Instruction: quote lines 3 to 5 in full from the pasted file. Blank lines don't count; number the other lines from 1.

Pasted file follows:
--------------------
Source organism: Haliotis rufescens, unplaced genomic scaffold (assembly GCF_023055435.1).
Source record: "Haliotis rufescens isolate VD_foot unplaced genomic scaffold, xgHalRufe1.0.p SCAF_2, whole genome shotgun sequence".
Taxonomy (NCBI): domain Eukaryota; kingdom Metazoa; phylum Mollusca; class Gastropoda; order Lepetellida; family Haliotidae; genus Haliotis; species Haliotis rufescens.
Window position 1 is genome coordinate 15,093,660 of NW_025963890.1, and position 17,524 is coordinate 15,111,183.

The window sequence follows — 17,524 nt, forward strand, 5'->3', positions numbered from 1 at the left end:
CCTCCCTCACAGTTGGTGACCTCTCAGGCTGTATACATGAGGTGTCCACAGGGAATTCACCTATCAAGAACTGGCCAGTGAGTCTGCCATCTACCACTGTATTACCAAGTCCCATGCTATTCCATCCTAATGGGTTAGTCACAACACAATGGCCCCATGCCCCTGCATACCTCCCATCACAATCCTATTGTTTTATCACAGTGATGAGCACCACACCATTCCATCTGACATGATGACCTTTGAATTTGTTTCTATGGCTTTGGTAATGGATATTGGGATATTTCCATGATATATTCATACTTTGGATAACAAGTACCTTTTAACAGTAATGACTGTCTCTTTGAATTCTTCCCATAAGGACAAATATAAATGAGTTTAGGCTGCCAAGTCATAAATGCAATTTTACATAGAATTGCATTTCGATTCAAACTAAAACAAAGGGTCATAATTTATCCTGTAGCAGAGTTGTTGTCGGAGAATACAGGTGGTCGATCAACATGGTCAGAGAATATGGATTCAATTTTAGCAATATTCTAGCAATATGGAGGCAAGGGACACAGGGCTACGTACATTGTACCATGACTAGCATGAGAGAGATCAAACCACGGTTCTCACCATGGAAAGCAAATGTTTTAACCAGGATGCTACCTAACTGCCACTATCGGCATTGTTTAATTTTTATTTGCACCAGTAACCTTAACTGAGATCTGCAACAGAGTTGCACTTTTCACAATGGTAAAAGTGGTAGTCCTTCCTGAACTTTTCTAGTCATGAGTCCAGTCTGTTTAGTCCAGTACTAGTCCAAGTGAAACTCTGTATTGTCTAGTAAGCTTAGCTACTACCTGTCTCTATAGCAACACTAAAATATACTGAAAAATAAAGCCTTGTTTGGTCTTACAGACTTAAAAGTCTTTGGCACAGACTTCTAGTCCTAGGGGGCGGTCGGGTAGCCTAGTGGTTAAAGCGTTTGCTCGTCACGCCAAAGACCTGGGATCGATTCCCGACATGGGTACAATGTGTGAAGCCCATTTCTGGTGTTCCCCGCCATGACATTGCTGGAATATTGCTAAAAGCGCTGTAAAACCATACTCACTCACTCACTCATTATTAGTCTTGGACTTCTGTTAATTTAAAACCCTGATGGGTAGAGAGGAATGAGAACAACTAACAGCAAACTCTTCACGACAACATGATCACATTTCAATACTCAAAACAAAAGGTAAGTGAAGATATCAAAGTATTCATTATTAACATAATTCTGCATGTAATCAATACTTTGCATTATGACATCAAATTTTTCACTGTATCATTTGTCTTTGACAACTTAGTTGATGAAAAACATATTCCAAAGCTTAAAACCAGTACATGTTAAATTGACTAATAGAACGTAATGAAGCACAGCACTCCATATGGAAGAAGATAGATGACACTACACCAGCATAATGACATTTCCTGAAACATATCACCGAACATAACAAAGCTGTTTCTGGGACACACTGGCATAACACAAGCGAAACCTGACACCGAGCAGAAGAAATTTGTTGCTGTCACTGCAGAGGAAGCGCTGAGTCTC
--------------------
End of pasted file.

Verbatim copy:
Taxonomy (NCBI): domain Eukaryota; kingdom Metazoa; phylum Mollusca; class Gastropoda; order Lepetellida; family Haliotidae; genus Haliotis; species Haliotis rufescens.
Window position 1 is genome coordinate 15,093,660 of NW_025963890.1, and position 17,524 is coordinate 15,111,183.

The window sequence follows — 17,524 nt, forward strand, 5'->3', positions numbered from 1 at the left end: